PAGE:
So why, when UK organic sales rose by 4% in 2014, the second consecutive year of growth, are producers giving up? And could more generous European subsidies, to be paid from next year, tempt them back?
Jon Birchall is a farming consultant in Shropshire and Herefordshire, working on contract farming agreements (where labour and machinery are hired via a third party), and is responsible for 3,000 acres of mixed crops, dairy and beef cattle across eight farms. Among his clients is a dairy farmer who converted back to conventional from organic 18 months ago. Previously Birchall worked in Kent, managing a 1,500-acre farm that converted back to conventional in 2013, after six years of growing organic food.
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He says he arrived in Kent with an open mind, looking forward to a challenge. But by the time he got there, the farm was struggling to control weeds in its fields of wheat, spring beans and triticale. “With the livestock [cows and sheep] it worked very well,” he says. “But on the cereal side, without any chemical means of weed control, we simply couldn’t get on top of it.”
Birchall is not against organic farming, and believes it possible that the problems he experienced in Kent were the result of the conventional system used previously, with its heavy reliance on herbicides. He describes himself as sceptical rather than disillusioned, and he thinks the organic livestock system, focused on producing quality feed from grassland, has much to recommend it.
“It’s really tough to farm organically and anyone who is doing it successfully is an exceedingly good farmer,” he says. But he also thinks people can be tempted into organic farming by the concept of a greener lifestyle, and believes groups such as the Soil Association should be more direct in warning of problems that can arise. He highlights the fact that he used the same antibiotics and vaccines as he would have done without organic certification, the difference being that organic farmers need a vet to prescribe. He also believes that the rule allowing organic farmers to use non-organic straw for bedding is flawed, since there is nothing to stop the animals from eating it.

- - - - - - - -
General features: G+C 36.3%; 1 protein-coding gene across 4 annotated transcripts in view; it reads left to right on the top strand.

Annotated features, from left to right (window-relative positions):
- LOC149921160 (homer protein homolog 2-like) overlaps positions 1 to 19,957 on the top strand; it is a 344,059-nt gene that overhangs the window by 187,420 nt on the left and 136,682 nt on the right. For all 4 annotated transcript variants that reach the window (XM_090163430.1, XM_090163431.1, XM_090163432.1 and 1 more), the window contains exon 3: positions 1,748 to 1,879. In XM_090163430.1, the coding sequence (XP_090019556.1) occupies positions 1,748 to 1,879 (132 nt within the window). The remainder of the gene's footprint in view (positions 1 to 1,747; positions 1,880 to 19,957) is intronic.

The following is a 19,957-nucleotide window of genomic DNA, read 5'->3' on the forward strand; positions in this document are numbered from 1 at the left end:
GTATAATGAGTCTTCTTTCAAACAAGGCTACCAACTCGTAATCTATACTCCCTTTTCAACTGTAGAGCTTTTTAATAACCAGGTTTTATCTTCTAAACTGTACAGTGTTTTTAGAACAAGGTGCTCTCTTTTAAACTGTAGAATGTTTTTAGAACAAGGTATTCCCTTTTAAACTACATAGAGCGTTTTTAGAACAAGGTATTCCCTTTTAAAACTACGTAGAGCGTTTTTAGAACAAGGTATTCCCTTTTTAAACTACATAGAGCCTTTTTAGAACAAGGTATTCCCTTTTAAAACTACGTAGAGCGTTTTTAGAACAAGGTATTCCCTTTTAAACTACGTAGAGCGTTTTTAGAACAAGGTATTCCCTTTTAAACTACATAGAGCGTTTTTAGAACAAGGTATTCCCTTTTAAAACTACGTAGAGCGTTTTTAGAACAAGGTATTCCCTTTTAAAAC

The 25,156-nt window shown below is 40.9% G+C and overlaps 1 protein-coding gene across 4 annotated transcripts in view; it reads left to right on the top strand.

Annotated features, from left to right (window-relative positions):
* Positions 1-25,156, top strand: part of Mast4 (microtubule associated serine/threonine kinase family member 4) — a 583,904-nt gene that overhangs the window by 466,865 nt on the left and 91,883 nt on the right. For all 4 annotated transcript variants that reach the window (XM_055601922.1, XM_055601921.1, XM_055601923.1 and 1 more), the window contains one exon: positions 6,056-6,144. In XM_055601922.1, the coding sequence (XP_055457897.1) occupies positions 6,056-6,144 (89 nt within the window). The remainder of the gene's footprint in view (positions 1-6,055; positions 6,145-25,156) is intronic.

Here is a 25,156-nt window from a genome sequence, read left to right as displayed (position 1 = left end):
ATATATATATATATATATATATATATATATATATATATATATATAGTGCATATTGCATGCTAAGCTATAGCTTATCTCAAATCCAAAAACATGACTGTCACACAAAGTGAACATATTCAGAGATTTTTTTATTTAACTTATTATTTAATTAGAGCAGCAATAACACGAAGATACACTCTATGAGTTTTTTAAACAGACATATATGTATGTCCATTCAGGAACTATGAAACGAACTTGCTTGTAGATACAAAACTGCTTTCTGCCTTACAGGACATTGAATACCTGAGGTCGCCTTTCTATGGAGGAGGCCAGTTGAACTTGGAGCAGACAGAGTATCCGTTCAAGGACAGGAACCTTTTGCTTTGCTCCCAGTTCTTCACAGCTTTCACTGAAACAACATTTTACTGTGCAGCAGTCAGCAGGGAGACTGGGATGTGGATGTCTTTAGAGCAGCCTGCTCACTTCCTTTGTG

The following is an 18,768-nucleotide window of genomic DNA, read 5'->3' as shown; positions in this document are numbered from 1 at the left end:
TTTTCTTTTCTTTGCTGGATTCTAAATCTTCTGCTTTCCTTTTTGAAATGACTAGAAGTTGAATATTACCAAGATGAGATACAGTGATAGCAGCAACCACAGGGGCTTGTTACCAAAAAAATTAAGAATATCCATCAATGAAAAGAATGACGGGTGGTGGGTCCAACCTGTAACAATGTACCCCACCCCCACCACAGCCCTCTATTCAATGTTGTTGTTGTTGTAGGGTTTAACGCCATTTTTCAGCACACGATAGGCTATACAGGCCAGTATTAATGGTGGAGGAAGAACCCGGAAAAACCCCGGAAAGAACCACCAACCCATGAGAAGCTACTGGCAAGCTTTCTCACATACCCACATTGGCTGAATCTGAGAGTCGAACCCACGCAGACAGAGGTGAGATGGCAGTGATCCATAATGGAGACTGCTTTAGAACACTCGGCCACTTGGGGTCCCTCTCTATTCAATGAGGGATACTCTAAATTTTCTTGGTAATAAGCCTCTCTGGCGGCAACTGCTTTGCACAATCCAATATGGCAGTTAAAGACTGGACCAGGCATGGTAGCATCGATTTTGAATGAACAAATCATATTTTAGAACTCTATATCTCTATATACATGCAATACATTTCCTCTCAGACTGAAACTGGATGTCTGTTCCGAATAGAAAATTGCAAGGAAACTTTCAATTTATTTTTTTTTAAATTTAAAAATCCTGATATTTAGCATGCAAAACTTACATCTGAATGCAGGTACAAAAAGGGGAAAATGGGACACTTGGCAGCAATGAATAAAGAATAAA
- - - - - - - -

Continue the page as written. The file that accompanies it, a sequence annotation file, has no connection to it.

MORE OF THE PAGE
Neither the government nor the Soil Association collects information about why hundreds of farmers have given up their organic status, so the evidence is patchy. I spoke to a handful of farmers from across the UK who have made the change over the past few years. They gave a variety of reasons, from milk prices to soil deterioration to the bureaucracy and costs associated with certification, to lack of local demand for organic produce and the long distances they had to travel to reach markets.
All these factors affected farms’ economic viability, but Michael Johnston, who farms sheep and cattle near Aberdeen, says money wasn’t his only reason for giving up: “It’s not just a question of the subsidies and the premiums. People always say life is complicated, but in this case, it really is.” In Johnston’s case, a reduction in subsidy was a factor, but so was his growing interest in soil biology and climate change, and his conviction that the organic system was not the best way to look after his soil.
Tim Bevan, farm business adviser at the Soil Association, thinks uncertainty about Common Agricultural Policy reform last year made farmers nervous. He says volatile beef prices are an ongoing problem, with farmers moving away from organic when premiums fall.
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But he points to growing evidence that organic farms improve biodiversity, andresearch published last year claiming strong health benefits for organic food, as reasons for optimism. “Conventional farmers are borrowing ideas from organic farmers more and more. There’s a much bigger conversation going on,” he says.